From Longman Dictionary of Contemporary Englishplumbplumb1 /plʌm/ verb [transitive] 1 → plumb the depths (of despair/misery/bad taste etc)2 UNDERSTANDto succeed in understanding something completely SYN fathom Psychologists try to plumb the deepest mysteries of the human psyche. → plumb something ↔ in→ See Verb table
Examples from the Corpusplumb• Who can plumb and penetrate such a person?• The system easily plumbs into existing induction hoppers.• Much mystique surrounds this territory as nobody has yet plumbed its limitations or possibilities.• The government said today that consumer confidence in December plumbed its lowest level ever since consumer surveys started, in January 1987.• Dubus, in his essays, tries to plumb the feelings of women.plumbplumb2 adverb 1 [always + adverb/preposition] informalEXACT exactly The bullet hit him plumb between the eyes.2 American English informalVERY completely – often used humorously The whole idea sounds plumb crazy to me.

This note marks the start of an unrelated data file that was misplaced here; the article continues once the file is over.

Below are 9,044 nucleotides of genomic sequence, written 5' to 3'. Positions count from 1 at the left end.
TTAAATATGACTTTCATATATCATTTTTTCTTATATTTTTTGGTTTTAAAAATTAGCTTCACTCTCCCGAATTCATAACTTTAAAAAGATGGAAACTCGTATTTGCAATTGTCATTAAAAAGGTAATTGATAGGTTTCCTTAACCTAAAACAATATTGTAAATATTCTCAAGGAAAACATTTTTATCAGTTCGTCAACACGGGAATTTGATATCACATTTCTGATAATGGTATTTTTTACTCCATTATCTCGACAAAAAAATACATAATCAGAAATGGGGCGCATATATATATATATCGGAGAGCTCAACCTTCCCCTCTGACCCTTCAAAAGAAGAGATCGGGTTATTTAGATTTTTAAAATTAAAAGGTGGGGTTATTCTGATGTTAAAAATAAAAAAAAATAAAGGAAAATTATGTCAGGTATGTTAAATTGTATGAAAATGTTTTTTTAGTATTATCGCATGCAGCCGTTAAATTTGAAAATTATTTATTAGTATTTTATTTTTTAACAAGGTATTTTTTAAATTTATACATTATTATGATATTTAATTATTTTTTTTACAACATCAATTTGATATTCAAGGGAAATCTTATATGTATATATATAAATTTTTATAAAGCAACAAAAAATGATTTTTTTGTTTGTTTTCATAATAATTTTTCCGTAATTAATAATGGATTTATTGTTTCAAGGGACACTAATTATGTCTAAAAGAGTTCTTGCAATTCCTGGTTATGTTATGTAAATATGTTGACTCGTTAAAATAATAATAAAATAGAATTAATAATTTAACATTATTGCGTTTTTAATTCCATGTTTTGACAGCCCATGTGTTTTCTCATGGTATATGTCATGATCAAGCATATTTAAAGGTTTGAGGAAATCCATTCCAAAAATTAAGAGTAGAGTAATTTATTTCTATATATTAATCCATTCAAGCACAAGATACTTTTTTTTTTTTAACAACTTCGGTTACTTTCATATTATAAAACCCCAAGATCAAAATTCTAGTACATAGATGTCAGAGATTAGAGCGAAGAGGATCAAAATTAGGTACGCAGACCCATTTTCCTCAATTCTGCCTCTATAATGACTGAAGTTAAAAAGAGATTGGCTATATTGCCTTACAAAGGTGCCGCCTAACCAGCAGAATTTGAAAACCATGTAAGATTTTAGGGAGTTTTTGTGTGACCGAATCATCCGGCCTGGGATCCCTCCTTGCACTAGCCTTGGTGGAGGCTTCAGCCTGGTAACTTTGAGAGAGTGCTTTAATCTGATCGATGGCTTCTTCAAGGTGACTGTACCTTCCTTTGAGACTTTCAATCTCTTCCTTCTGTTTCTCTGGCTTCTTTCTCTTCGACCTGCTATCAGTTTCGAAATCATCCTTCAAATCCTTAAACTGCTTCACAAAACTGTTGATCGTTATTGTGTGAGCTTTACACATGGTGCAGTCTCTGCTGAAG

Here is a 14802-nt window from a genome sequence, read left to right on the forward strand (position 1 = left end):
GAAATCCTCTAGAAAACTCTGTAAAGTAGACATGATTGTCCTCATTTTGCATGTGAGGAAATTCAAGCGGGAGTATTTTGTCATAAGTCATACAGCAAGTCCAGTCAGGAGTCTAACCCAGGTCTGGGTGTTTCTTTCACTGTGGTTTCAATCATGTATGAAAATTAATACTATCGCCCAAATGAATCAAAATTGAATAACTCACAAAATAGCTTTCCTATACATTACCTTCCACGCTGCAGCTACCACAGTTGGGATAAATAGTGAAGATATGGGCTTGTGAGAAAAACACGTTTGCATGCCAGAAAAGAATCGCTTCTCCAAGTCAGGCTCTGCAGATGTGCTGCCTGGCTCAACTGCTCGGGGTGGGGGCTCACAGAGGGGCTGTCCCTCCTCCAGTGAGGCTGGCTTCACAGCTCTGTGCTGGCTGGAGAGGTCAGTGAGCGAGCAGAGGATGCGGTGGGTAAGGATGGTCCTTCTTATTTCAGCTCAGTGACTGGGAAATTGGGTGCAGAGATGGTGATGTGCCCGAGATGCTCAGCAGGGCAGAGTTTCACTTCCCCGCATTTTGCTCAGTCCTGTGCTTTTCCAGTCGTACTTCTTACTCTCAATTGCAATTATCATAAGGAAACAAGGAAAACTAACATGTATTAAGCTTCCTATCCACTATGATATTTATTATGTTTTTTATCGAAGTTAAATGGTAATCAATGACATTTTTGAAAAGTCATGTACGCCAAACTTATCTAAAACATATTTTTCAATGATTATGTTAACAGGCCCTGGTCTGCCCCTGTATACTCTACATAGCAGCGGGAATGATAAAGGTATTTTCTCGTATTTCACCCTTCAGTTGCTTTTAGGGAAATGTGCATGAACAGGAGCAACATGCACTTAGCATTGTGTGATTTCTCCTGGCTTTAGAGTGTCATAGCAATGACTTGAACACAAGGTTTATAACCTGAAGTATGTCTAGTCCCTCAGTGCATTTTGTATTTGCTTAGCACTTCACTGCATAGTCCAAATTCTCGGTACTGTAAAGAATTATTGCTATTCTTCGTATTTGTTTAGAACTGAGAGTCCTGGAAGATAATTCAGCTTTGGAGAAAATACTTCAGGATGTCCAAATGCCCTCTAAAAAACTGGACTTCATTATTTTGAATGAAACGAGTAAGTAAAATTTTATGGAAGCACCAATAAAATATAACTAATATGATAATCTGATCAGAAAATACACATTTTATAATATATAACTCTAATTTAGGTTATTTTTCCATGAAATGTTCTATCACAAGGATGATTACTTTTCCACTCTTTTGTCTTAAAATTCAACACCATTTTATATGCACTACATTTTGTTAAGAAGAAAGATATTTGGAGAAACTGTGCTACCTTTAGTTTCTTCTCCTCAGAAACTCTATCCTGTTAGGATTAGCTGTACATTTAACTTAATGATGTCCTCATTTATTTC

Examples from the Corpusplumb• Josefina and I were plumb about to lose it.• Gets out there with them statues, she gets plumb crazy.• I'm sorry. I plumb forgot.plumbplumb3 adjective technical 1 HORIZONTALVERTICALexactly upright or level2 → out of plumb
Examples from the Corpusplumb• The sides, or jambs, must also be straight, plumb and square with the sill.• A plumb bob is useful to check the alignment of the header with the sill.• Twittering song uttered in soaring display flight, followed by butterfly-like descent with wings raised and a final plumb drop.• If any walls appear to lean, check by going back to the nearest upper window and drop a plumb line down.• But again, as with the lintels, the union did not allow the bricklayers to use a plumb line.• The barometer had dropped like a plumb weight.Origin plumb1 (1500-1600) plumb “metal weight on a plumb line” ((13-21 centuries)), from Old French plomb “lead”, from Latin plumbum